The Coworking Article The Wall Street Journal Didn’t Want To Write

As a small, bootstrapped coworking space in Fort Collins, Colorado I’m used to being passed over for national press. A sub-10,000 square foot non-niche space run by a single founding woman for almost 10 years as a non-sexy LLC doesn’t turn ANY heads in the national media. I’ve never asked for or received funding of any kind.

So when a writer from the Wall Street Journal emailed me to say she was writing not only a coworking story but a coworking story ABOUT FRIENDSHIP I really thought our story would be compelling enough to tell. Spoiler: it wasn’t. It probably never will be.

Here’s how her request read: “I’m a reporter with the Wall Street Journal and I hoped to talk with Angel Kwiatkoswki about coworking spaces. I’m trying to learn more about how people find the right coworking buddy, the etiquette involved in those relationships and the issues that come up in finding the right match. Thanks for your time and hope to hear from you.”

I left her a voicemail with some times to call me back. She didn’t. So I penned a pretty long email that gave her a bunch of context on our space and community, our approach and quotables on friendship from members. Here it is in its entirety:


I’m writing a few (it’s actually a lot of) thoughts down in email while the baby is sleeping since I’m an unreliable phone partner these days.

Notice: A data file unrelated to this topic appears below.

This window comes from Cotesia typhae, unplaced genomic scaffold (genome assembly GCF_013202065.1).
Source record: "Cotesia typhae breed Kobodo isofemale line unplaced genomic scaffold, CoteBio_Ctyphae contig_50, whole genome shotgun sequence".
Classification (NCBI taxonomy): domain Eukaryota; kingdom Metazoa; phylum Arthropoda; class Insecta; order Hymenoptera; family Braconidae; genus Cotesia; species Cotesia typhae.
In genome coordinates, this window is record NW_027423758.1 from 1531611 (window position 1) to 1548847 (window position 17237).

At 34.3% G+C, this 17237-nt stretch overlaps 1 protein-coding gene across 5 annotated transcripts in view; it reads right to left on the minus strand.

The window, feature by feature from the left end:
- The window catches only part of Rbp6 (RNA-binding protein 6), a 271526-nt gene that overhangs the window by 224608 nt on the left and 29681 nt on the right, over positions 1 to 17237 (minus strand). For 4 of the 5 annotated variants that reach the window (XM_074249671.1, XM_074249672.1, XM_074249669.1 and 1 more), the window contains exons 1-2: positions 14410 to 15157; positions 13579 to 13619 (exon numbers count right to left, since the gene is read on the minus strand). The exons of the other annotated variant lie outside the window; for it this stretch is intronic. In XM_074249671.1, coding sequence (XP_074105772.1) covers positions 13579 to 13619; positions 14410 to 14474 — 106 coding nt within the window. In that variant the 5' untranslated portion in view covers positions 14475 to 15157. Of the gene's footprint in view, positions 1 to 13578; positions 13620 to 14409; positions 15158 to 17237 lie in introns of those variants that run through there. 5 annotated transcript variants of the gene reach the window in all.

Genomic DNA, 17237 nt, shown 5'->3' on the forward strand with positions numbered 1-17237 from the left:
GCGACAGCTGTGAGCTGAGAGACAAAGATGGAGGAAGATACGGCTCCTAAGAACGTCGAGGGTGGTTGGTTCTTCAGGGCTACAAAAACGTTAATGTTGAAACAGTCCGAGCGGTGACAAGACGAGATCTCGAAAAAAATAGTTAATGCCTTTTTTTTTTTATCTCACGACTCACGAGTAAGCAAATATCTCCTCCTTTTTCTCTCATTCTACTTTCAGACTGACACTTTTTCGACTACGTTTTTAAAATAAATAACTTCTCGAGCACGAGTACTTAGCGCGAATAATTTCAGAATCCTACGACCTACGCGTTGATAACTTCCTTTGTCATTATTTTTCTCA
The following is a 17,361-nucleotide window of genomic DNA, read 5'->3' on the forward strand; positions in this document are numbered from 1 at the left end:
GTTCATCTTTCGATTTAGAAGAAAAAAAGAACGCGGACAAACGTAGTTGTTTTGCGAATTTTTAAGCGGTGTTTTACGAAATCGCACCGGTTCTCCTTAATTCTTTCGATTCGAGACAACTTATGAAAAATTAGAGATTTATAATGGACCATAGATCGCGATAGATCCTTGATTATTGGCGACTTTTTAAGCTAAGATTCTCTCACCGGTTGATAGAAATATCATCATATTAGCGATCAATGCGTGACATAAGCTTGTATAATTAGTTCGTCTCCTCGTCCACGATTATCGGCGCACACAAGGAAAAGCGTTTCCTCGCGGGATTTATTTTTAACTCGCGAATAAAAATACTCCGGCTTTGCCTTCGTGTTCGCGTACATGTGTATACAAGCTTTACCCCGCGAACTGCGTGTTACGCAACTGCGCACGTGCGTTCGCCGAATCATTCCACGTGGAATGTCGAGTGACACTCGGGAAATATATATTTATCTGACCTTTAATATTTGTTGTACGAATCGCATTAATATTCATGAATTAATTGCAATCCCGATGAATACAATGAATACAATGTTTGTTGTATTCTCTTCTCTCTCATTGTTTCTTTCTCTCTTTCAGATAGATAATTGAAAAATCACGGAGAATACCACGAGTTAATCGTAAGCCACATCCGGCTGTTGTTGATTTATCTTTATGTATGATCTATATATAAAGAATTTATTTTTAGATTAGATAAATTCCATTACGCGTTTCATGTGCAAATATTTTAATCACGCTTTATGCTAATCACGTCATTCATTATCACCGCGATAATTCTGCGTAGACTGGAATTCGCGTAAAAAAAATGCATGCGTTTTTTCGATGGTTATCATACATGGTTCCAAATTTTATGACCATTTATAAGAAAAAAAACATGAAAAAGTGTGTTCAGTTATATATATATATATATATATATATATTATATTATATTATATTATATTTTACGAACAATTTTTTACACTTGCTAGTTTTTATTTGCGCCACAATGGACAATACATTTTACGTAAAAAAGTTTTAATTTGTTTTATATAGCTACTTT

My coworking community is unique in that we’re smaller both in terms of square footage and number of members. There are 90 members sharing 3,500 sq ft of space. That means about 20 people are in the building at any given moment so no one feels overwhelmed by our size. We also have 5 levels/floors in our space so the number of people you are sitting next too is about 6. This setup allows people to both see and hear one another, which has obvious advantages to getting to know one another. One of the biggest challenges I hear from people who join very large coworking spaces over 10,000 sq ft is that it was extremely difficult to form relationships due the sheer size of the buildings. They could never find the same person twice!
Our other advantage is longevity. I founded Cohere in 2010 so we’ve been at it longer than almost any other space in the US. Because we were founded in the coworking *movement* vs the coworking industry, we leverage the 5 core values of coworking found at http://blog.coworking.com/core-values/. These are the values that the US founders of coworking identified back in 2005.